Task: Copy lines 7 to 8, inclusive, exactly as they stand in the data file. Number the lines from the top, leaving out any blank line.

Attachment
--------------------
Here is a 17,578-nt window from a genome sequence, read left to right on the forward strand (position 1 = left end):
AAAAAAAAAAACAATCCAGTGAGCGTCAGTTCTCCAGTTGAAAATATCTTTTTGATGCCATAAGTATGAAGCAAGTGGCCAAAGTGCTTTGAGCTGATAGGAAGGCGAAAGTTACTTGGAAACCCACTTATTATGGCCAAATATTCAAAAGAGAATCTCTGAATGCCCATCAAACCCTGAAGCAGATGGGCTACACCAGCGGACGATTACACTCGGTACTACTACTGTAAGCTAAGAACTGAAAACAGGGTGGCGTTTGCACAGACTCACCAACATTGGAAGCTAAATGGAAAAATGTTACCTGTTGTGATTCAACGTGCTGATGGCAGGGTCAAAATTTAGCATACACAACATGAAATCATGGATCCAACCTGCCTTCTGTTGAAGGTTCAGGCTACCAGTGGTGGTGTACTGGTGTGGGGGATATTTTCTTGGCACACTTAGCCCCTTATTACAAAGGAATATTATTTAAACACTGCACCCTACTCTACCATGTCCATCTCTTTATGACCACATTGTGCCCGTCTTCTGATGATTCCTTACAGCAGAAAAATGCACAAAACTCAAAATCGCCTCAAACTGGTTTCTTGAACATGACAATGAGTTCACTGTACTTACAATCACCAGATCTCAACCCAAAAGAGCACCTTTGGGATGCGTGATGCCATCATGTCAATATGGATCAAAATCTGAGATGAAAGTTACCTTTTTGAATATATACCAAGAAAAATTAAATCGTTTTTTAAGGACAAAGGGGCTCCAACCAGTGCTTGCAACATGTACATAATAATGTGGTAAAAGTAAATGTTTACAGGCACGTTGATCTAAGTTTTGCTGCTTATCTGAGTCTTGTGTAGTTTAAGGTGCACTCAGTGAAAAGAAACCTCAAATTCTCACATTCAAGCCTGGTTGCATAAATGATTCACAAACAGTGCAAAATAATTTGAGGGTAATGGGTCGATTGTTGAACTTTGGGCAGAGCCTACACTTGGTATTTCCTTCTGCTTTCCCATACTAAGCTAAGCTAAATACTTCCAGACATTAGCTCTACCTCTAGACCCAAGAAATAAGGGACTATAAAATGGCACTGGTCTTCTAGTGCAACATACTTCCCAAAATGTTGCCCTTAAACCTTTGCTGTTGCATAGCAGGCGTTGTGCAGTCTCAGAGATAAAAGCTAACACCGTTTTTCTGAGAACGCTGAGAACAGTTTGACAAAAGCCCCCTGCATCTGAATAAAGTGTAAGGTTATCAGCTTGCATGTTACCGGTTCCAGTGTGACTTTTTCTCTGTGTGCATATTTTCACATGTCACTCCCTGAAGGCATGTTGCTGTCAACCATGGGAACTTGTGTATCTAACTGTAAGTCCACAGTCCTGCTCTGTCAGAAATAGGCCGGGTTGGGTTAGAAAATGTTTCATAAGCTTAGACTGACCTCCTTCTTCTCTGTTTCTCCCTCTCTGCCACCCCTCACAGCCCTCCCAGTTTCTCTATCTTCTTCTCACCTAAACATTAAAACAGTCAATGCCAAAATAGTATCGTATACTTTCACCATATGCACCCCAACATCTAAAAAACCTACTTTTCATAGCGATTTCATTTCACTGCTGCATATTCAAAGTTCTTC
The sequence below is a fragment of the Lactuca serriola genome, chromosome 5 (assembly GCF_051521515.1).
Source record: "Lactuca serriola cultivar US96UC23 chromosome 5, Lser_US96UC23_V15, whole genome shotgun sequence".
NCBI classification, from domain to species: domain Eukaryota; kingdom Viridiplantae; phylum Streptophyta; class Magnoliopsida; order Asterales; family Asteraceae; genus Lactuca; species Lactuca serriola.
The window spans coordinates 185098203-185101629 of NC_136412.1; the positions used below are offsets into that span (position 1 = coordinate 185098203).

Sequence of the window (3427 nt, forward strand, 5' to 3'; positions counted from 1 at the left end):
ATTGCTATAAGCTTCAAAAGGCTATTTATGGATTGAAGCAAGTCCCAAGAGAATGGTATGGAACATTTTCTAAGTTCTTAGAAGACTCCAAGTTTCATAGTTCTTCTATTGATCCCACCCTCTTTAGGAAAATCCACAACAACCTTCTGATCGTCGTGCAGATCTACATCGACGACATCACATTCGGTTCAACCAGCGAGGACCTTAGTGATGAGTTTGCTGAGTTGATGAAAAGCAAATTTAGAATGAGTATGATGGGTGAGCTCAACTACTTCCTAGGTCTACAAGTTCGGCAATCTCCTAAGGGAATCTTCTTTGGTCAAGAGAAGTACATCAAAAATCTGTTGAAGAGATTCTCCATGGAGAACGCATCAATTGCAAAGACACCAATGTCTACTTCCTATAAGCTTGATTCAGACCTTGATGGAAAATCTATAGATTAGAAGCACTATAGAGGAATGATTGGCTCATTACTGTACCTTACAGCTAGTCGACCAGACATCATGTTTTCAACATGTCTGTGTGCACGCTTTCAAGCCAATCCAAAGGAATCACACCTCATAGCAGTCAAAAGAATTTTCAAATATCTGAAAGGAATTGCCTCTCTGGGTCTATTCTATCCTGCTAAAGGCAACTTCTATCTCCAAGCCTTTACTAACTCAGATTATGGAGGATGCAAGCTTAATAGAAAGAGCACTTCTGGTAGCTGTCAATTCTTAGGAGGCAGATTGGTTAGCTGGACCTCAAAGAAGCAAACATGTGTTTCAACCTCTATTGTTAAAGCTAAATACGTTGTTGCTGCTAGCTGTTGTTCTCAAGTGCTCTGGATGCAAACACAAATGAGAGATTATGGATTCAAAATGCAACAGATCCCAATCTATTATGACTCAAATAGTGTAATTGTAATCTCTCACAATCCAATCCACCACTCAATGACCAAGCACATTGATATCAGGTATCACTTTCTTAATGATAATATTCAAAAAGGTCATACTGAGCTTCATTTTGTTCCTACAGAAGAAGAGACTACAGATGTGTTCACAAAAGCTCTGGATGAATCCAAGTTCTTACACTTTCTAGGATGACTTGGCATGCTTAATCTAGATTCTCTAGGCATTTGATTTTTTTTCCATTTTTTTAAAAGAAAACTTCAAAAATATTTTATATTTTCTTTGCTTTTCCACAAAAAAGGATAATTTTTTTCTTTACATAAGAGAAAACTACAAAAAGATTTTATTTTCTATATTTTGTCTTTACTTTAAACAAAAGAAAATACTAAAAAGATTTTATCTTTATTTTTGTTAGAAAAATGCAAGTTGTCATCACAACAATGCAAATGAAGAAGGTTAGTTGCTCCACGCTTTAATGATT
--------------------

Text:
Sequence of the window (3427 nt, forward strand, 5' to 3'; positions counted from 1 at the left end):
ATTGCTATAAGCTTCAAAAGGCTATTTATGGATTGAAGCAAGTCCCAAGAGAATGGTATGGAACATTTTCTAAGTTCTTAGAAGACTCCAAGTTTCATAGTTCTTCTATTGATCCCACCCTCTTTAGGAAAATCCACAACAACCTTCTGATCGTCGTGCAGATCTACATCGACGACATCACATTCGGTTCAACCAGCGAGGACCTTAGTGATGAGTTTGCTGAGTTGATGAAAAGCAAATTTAGAATGAGTATGATGGGTGAGCTCAACTACTTCCTAGGTCTACAAGTTCGGCAATCTCCTAAGGGAATCTTCTTTGGTCAAGAGAAGTACATCAAAAATCTGTTGAAGAGATTCTCCATGGAGAACGCATCAATTGCAAAGACACCAATGTCTACTTCCTATAAGCTTGATTCAGACCTTGATGGAAAATCTATAGATTAGAAGCACTATAGAGGAATGATTGGCTCATTACTGTACCTTACAGCTAGTCGACCAGACATCATGTTTTCAACATGTCTGTGTGCACGCTTTCAAGCCAATCCAAAGGAATCACACCTCATAGCAGTCAAAAGAATTTTCAAATATCTGAAAGGAATTGCCTCTCTGGGTCTATTCTATCCTGCTAAAGGCAACTTCTATCTCCAAGCCTTTACTAACTCAGATTATGGAGGATGCAAGCTTAATAGAAAGAGCACTTCTGGTAGCTGTCAATTCTTAGGAGGCAGATTGGTTAGCTGGACCTCAAAGAAGCAAACATGTGTTTCAACCTCTATTGTTAAAGCTAAATACGTTGTTGCTGCTAGCTGTTGTTCTCAAGTGCTCTGGATGCAAACACAAATGAGAGATTATGGATTCAAAATGCAACAGATCCCAATCTATTATGACTCAAATAGTGTAATTGTAATCTCTCACAATCCAATCCACCACTCAATGACCAAGCACATTGATATCAGGTATCACTTTCTTAATGATAATATTCAAAAAGGTCATACTGAGCTTCATTTTGTTCCTACAGAAGAAGAGACTACAGATGTGTTCACAAAAGCTCTGGATGAATCCAAGTTCTTACACTTTCTAGGATGACTTGGCATGCTTAATCTAGATTCTCTAGGCATTTGATTTTTTTTCCATTTTTTTAAAAGAAAACTTCAAAAATATTTTATATTTTCTTTGCTTTTCCACAAAAAAGGATAATTTTTTTCTTTACATAAGAGAAAACTACAAAAAGATTTTATTTTCTATATTTTGTCTTTACTTTAAACAAAAGAAAATACTAAAAAGATTTTATCTTTATTTTTGTTAGAAAAATGCAAGTTGTCATCACAACAATGCAAATGAAGAAGGTTAGTTGCTCCACGCTTTAATGATT